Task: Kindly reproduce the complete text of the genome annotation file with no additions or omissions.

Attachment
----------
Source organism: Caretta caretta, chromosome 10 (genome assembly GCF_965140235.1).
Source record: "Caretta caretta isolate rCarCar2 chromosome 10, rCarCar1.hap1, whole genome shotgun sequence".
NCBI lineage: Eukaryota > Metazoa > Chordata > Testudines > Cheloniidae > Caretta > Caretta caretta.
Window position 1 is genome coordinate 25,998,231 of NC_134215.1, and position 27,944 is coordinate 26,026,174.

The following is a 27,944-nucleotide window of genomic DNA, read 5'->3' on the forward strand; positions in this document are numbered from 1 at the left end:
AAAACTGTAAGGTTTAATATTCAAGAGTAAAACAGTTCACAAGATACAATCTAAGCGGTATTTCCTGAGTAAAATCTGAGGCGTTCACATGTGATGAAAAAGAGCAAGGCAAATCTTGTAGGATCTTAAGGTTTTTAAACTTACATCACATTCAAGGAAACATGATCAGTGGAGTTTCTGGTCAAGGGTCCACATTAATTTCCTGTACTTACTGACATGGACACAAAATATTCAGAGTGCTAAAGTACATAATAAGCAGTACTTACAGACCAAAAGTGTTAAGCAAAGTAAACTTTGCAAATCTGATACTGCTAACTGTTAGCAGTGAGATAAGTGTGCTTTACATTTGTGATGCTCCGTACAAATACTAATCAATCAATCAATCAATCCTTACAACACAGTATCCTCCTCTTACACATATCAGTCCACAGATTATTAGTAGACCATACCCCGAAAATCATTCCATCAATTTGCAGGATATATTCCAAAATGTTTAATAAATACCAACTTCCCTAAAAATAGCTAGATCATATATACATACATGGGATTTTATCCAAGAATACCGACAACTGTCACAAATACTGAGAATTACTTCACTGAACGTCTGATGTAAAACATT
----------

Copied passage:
Source organism: Caretta caretta, chromosome 10 (genome assembly GCF_965140235.1).
Source record: "Caretta caretta isolate rCarCar2 chromosome 10, rCarCar1.hap1, whole genome shotgun sequence".
NCBI lineage: Eukaryota > Metazoa > Chordata > Testudines > Cheloniidae > Caretta > Caretta caretta.
Window position 1 is genome coordinate 25,998,231 of NC_134215.1, and position 27,944 is coordinate 26,026,174.

The following is a 27,944-nucleotide window of genomic DNA, read 5'->3' on the forward strand; positions in this document are numbered from 1 at the left end:
AAAACTGTAAGGTTTAATATTCAAGAGTAAAACAGTTCACAAGATACAATCTAAGCGGTATTTCCTGAGTAAAATCTGAGGCGTTCACATGTGATGAAAAAGAGCAAGGCAAATCTTGTAGGATCTTAAGGTTTTTAAACTTACATCACATTCAAGGAAACATGATCAGTGGAGTTTCTGGTCAAGGGTCCACATTAATTTCCTGTACTTACTGACATGGACACAAAATATTCAGAGTGCTAAAGTACATAATAAGCAGTACTTACAGACCAAAAGTGTTAAGCAAAGTAAACTTTGCAAATCTGATACTGCTAACTGTTAGCAGTGAGATAAGTGTGCTTTACATTTGTGATGCTCCGTACAAATACTAATCAATCAATCAATCAATCCTTACAACACAGTATCCTCCTCTTACACATATCAGTCCACAGATTATTAGTAGACCATACCCCGAAAATCATTCCATCAATTTGCAGGATATATTCCAAAATGTTTAATAAATACCAACTTCCCTAAAAATAGCTAGATCATATATACATACATGGGATTTTATCCAAGAATACCGACAACTGTCACAAATACTGAGAATTACTTCACTGAACGTCTGATGTAAAACATT